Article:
Settlement agreements – what you need to know

Settlement agreements usually arise in the context of a claim that could potentially be made by an employee against an employer. They are often used if an employment relationship is being brought to an end or where there is a dispute that needs to be settled for an ongoing relationship to continue. Settlement agreements can be a very useful tool for both employers and employees who are looking to bring some certainty to a relationship that has become complicated.

What is a settlement agreement?

It is a contract between an employer and an employee that sets out the terms of an agreement that has become necessary due to circumstances that have arisen. For example, an employee may be having performance issues and both parties may be willing to bring the relationship to a close on agreed terms. It is a settlement agreement that will be used to put those terms in writing and to provide a legally binding record of what was agreed.

What does a settlement agreement contain?

The agreement will set out the potential claims that the employee is agreeing not to make in return for the payment that will be set out in the settlement agreement. The key part of the document for an employer will be the waiver that means the employee won’t be able to pursue claims, such as breach of contract. For the employee, the essential terms will be those that define the claims in question and the payment in return for not pursuing them. The payment terms and amounts must be clearly set out and also state whether or not the payment is to be taxed. Payments that are considered to be “ex gratia” i.e. voluntary as opposed to as a result of a legal obligation, can be tax free up to £30,000. However, this may not be the case every time so it’s often a good idea to get legal advice on this part of the contract.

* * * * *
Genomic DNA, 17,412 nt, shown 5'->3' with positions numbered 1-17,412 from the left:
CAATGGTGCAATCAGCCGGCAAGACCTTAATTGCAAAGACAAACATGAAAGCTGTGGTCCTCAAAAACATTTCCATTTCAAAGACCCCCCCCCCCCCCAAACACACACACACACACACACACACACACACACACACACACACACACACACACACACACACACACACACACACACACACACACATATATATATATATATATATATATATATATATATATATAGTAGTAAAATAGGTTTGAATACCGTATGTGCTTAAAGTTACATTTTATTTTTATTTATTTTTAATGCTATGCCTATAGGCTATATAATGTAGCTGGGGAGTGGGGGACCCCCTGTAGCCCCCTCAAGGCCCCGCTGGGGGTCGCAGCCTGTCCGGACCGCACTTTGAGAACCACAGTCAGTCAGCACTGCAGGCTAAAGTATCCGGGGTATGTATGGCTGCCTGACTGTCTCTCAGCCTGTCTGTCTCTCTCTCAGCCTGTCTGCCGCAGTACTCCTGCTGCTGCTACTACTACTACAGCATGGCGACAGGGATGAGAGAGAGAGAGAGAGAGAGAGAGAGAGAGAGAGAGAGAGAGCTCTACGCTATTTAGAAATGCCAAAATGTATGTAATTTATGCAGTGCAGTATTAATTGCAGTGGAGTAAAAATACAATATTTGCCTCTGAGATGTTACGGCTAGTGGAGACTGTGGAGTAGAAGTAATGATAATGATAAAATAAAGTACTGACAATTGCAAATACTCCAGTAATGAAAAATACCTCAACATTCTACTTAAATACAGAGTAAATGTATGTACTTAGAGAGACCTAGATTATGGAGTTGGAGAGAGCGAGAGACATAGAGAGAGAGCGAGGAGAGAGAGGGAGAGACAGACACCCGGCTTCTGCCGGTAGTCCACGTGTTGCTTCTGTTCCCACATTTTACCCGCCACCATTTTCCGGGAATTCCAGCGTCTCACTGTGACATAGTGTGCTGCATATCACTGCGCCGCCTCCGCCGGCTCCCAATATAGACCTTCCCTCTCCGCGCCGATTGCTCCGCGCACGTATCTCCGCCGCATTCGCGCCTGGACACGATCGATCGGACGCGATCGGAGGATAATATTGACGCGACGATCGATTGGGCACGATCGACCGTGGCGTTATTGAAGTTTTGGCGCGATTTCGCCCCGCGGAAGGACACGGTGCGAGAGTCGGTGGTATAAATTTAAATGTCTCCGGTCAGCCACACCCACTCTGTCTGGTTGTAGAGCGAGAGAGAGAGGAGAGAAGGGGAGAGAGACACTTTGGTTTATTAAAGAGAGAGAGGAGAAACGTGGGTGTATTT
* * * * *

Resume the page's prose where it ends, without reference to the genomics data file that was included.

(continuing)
What makes a settlement agreement legally binding?

  • There are a number of different factors involved, including:
  • The agreement must be in writing
  • The agreement must set out the specific claims it relates to
  • An employee must have received legal advice from an advisor identified in the agreement whose advice is covered by insurance

How is the settlement amount agreed?

There is no specific formula for working out how much should be paid for different claims and this will depend on the parties and on the circumstances. A number of different factors may have an influence here, including the reasons for offering the settlement agreement, the number of years of employee service, how much it would cost to take a claim to an employment tribunal and what the likely timeframe for a dispute would be.

Examples of other key settlement agreement clauses to consider:

  • Confidentiality. It’s common practice to include a clause that requires the settlement agreement, and its terms, to be kept confidential. The clause may also require the employee to avoid making negative comments about the employer.
  • References. The agreement may include specific wording for any reference an employer is to provide about the employee to another future employer.
  • Exclusions. The agreement will also identify anything that the employee is not giving up by signing the agreement, such as pension rights.

For further advice on settlement agreements in Lancaster or Preston please call 01524 386500.